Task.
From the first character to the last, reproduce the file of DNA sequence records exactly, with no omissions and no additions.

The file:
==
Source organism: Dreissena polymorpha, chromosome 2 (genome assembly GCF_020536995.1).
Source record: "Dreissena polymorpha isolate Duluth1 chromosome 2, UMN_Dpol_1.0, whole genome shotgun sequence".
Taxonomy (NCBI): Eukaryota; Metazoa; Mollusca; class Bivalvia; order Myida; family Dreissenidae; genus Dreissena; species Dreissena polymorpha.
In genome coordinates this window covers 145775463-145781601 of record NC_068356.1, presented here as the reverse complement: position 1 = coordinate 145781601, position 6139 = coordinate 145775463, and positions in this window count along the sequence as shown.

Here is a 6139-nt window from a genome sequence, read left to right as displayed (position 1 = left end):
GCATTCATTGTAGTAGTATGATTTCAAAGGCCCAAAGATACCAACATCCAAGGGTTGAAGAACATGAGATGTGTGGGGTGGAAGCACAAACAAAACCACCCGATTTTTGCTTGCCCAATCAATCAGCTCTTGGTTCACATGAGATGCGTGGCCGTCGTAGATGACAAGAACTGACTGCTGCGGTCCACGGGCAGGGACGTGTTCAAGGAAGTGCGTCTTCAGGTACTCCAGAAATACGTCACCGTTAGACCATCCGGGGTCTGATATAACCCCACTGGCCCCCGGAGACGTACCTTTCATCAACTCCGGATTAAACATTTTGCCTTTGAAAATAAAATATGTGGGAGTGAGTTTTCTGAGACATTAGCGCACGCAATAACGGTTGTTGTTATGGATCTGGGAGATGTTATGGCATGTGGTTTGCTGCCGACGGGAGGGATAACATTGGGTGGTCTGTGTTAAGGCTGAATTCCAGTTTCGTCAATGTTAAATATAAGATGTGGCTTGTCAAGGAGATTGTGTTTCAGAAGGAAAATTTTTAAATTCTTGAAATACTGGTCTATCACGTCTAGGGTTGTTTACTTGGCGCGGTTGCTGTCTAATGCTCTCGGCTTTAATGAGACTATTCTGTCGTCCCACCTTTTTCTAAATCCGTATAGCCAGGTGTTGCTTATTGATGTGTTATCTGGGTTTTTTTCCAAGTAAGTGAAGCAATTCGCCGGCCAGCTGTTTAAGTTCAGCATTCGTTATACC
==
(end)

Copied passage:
Source organism: Dreissena polymorpha, chromosome 2 (genome assembly GCF_020536995.1).
Source record: "Dreissena polymorpha isolate Duluth1 chromosome 2, UMN_Dpol_1.0, whole genome shotgun sequence".
Taxonomy (NCBI): Eukaryota; Metazoa; Mollusca; class Bivalvia; order Myida; family Dreissenidae; genus Dreissena; species Dreissena polymorpha.
In genome coordinates this window covers 145775463-145781601 of record NC_068356.1, presented here as the reverse complement: position 1 = coordinate 145781601, position 6139 = coordinate 145775463, and positions in this window count along the sequence as shown.

Here is a 6139-nt window from a genome sequence, read left to right as displayed (position 1 = left end):
GCATTCATTGTAGTAGTATGATTTCAAAGGCCCAAAGATACCAACATCCAAGGGTTGAAGAACATGAGATGTGTGGGGTGGAAGCACAAACAAAACCACCCGATTTTTGCTTGCCCAATCAATCAGCTCTTGGTTCACATGAGATGCGTGGCCGTCGTAGATGACAAGAACTGACTGCTGCGGTCCACGGGCAGGGACGTGTTCAAGGAAGTGCGTCTTCAGGTACTCCAGAAATACGTCACCGTTAGACCATCCGGGGTCTGATATAACCCCACTGGCCCCCGGAGACGTACCTTTCATCAACTCCGGATTAAACATTTTGCCTTTGAAAATAAAATATGTGGGAGTGAGTTTTCTGAGACATTAGCGCACGCAATAACGGTTGTTGTTATGGATCTGGGAGATGTTATGGCATGTGGTTTGCTGCCGACGGGAGGGATAACATTGGGTGGTCTGTGTTAAGGCTGAATTCCAGTTTCGTCAATGTTAAATATAAGATGTGGCTTGTCAAGGAGATTGTGTTTCAGAAGGAAAATTTTTAAATTCTTGAAATACTGGTCTATCACGTCTAGGGTTGTTTACTTGGCGCGGTTGCTGTCTAATGCTCTCGGCTTTAATGAGACTATTCTGTCGTCCCACCTTTTTCTAAATCCGTATAGCCAGGTGTTGCTTATTGATGTGTTATCTGGGTTTTTTTCCAAGTAAGTGAAGCAATTCGCCGGCCAGCTGTTTAAGTTCAGCATTCGTTATACC